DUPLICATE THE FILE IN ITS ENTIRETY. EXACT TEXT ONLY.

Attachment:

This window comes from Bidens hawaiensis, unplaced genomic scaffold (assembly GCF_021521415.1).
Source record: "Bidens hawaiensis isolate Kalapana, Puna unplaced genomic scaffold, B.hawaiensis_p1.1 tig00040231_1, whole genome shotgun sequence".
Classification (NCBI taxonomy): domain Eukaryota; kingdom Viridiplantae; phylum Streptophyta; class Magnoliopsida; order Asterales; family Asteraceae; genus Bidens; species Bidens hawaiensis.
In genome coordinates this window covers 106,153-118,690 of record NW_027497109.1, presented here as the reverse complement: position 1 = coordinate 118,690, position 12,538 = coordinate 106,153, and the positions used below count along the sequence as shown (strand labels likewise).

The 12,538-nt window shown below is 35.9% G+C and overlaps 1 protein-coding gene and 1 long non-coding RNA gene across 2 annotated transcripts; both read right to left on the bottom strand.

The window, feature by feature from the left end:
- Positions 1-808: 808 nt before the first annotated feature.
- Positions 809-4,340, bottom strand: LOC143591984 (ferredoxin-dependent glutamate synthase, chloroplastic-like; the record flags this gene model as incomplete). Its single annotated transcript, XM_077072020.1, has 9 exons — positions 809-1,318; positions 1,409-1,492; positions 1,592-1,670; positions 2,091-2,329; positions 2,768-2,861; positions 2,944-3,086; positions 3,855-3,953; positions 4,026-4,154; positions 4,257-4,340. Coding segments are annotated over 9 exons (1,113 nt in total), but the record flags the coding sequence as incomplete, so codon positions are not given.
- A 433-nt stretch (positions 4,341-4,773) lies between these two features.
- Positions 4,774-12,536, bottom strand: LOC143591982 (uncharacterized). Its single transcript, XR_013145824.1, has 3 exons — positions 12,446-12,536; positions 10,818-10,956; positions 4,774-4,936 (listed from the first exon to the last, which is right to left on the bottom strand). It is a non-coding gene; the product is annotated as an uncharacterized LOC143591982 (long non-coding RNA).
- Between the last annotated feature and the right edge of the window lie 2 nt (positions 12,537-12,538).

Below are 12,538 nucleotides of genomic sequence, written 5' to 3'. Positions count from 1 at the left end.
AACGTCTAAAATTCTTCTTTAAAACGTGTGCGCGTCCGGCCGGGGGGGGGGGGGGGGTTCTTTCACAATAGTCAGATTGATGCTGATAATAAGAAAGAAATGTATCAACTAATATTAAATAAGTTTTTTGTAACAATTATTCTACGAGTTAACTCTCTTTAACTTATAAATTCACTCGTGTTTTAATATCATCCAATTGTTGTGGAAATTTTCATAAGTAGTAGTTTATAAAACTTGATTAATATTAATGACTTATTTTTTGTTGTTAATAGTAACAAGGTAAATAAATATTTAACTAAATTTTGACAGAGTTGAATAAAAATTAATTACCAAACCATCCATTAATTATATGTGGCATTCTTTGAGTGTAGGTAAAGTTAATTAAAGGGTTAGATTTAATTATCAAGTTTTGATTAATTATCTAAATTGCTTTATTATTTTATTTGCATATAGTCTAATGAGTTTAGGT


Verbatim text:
This window comes from Bidens hawaiensis, unplaced genomic scaffold (assembly GCF_021521415.1).
Source record: "Bidens hawaiensis isolate Kalapana, Puna unplaced genomic scaffold, B.hawaiensis_p1.1 tig00040231_1, whole genome shotgun sequence".
Classification (NCBI taxonomy): domain Eukaryota; kingdom Viridiplantae; phylum Streptophyta; class Magnoliopsida; order Asterales; family Asteraceae; genus Bidens; species Bidens hawaiensis.
In genome coordinates this window covers 106,153-118,690 of record NW_027497109.1, presented here as the reverse complement: position 1 = coordinate 118,690, position 12,538 = coordinate 106,153, and the positions used below count along the sequence as shown (strand labels likewise).

The 12,538-nt window shown below is 35.9% G+C and overlaps 1 protein-coding gene and 1 long non-coding RNA gene across 2 annotated transcripts; both read right to left on the bottom strand.

The window, feature by feature from the left end:
- Positions 1-808: 808 nt before the first annotated feature.
- Positions 809-4,340, bottom strand: LOC143591984 (ferredoxin-dependent glutamate synthase, chloroplastic-like; the record flags this gene model as incomplete). Its single annotated transcript, XM_077072020.1, has 9 exons — positions 809-1,318; positions 1,409-1,492; positions 1,592-1,670; positions 2,091-2,329; positions 2,768-2,861; positions 2,944-3,086; positions 3,855-3,953; positions 4,026-4,154; positions 4,257-4,340. Coding segments are annotated over 9 exons (1,113 nt in total), but the record flags the coding sequence as incomplete, so codon positions are not given.
- A 433-nt stretch (positions 4,341-4,773) lies between these two features.
- Positions 4,774-12,536, bottom strand: LOC143591982 (uncharacterized). Its single transcript, XR_013145824.1, has 3 exons — positions 12,446-12,536; positions 10,818-10,956; positions 4,774-4,936 (listed from the first exon to the last, which is right to left on the bottom strand). It is a non-coding gene; the product is annotated as an uncharacterized LOC143591982 (long non-coding RNA).
- Between the last annotated feature and the right edge of the window lie 2 nt (positions 12,537-12,538).

Below are 12,538 nucleotides of genomic sequence, written 5' to 3'. Positions count from 1 at the left end.
AACGTCTAAAATTCTTCTTTAAAACGTGTGCGCGTCCGGCCGGGGGGGGGGGGGGGGTTCTTTCACAATAGTCAGATTGATGCTGATAATAAGAAAGAAATGTATCAACTAATATTAAATAAGTTTTTTGTAACAATTATTCTACGAGTTAACTCTCTTTAACTTATAAATTCACTCGTGTTTTAATATCATCCAATTGTTGTGGAAATTTTCATAAGTAGTAGTTTATAAAACTTGATTAATATTAATGACTTATTTTTTGTTGTTAATAGTAACAAGGTAAATAAATATTTAACTAAATTTTGACAGAGTTGAATAAAAATTAATTACCAAACCATCCATTAATTATATGTGGCATTCTTTGAGTGTAGGTAAAGTTAATTAAAGGGTTAGATTTAATTATCAAGTTTTGATTAATTATCTAAATTGCTTTATTATTTTATTTGCATATAGTCTAATGAGTTTAGGT